There is an exemption from Section 201(ff)(3)(B) where the substance was sold as a dietary supplement or conventional food prior to approval of a medication, or prior to authorization of an inquiry into the new medication, whichever applies. When a substance is excluded from the definition of dietary supplement under section 201 (ff) (3)(B) of the F.D.C., the exclusion applies unless FDA, in its discretion, has issued a rule, following notice and comment, finding that the product would be legal under the F.D.C.

For example, manufacturers and distributors that want to sell dietary supplements containing newdietary ingredients (i.e., dietary ingredients not sold in the U.S. as a dietary supplement prior to Oct. 15, 1994) must typically notify FDA about such ingredients (see Section 413(d) of the Federal Food Act. It is important to note that the FDA does not have authority to review products that are made with dietary supplements to ensure their safety and efficacy prior to marketing. The FDA regulates herbs and other dietary supplements in a different way than it does traditional medications.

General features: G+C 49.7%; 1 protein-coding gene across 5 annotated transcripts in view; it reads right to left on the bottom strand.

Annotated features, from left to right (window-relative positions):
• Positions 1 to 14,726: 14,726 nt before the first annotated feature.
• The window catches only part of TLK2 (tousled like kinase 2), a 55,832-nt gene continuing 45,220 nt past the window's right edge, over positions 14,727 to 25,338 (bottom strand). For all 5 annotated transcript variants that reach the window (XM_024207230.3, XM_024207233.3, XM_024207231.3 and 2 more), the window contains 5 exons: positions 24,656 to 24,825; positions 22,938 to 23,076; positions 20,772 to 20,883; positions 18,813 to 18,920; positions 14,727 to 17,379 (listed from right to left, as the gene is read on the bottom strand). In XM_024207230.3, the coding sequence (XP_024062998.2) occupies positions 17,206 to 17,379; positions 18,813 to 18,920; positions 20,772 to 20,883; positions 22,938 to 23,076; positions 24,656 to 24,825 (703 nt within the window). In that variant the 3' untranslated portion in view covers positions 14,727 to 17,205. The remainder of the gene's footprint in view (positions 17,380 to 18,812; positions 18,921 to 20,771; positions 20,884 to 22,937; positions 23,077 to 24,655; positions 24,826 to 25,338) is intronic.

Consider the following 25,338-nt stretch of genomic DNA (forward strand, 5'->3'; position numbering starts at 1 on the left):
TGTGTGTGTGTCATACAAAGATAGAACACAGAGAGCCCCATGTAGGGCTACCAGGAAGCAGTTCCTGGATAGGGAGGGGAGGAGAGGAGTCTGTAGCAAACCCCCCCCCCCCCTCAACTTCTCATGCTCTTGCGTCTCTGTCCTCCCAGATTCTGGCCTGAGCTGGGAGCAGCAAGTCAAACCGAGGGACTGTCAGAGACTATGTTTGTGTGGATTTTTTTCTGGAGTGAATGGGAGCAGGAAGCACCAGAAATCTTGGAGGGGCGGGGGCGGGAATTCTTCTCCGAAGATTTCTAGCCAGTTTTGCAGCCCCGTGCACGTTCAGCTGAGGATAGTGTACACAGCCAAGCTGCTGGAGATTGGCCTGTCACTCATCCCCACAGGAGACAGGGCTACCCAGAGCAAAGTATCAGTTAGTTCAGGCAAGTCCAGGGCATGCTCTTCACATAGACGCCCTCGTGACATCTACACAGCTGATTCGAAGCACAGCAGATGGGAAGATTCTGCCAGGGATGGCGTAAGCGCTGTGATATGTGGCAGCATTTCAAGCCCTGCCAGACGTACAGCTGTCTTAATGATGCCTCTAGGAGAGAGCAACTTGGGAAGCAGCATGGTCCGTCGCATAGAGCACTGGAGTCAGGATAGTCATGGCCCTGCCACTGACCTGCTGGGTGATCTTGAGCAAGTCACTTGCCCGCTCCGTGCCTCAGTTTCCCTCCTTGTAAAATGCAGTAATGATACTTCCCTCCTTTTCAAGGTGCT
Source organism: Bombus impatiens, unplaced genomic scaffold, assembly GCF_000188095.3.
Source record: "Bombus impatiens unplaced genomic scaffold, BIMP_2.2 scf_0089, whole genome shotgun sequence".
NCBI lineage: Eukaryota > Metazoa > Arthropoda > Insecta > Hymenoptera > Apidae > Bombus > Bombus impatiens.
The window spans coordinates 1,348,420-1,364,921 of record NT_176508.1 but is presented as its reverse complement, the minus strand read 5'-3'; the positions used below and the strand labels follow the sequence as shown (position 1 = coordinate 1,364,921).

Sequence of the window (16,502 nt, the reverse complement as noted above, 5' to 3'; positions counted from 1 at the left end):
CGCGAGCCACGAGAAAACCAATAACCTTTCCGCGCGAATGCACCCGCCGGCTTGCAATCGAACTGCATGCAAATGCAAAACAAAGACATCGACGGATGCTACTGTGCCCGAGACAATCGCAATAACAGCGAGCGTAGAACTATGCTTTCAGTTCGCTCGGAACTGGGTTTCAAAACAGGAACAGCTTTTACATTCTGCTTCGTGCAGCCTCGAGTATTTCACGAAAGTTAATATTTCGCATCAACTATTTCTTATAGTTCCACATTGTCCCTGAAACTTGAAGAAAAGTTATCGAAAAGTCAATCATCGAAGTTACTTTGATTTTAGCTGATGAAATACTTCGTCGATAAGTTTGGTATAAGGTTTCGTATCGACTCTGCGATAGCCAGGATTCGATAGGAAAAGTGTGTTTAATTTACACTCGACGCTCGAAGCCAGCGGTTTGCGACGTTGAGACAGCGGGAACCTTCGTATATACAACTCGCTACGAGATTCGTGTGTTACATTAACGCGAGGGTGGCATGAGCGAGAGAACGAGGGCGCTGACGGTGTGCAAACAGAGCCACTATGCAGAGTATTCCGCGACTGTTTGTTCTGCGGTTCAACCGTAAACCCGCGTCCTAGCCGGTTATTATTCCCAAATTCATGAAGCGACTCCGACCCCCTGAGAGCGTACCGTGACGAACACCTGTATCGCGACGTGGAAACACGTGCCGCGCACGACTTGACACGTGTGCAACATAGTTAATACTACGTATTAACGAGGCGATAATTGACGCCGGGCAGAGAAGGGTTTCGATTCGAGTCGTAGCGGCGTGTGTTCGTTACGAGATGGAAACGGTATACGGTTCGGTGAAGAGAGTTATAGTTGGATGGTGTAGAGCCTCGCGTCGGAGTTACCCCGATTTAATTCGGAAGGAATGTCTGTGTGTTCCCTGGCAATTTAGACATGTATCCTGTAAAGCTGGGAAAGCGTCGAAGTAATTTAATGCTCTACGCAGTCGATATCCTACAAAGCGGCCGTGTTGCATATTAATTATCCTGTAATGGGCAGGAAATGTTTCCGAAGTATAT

Herbal supplements are regulated by the U.S. Food and Drug Administration (FDA), but they are not subject to the same strict regulations that are applied to prescription or over-the-counter (OTC) medications. The Nutritional Supplement Health and Education Act has granted manufacturers of herbal supplements an exemption from regulation (see regulatory information/legislation/). If you experience an adverse reaction from an herbal supplement, you can report a possible reaction to FDA at or contact them at 1-800-FDA-1088. FDA maintains a list of supplements that are being reviewed for safety or that have been reported causing an adverse effect.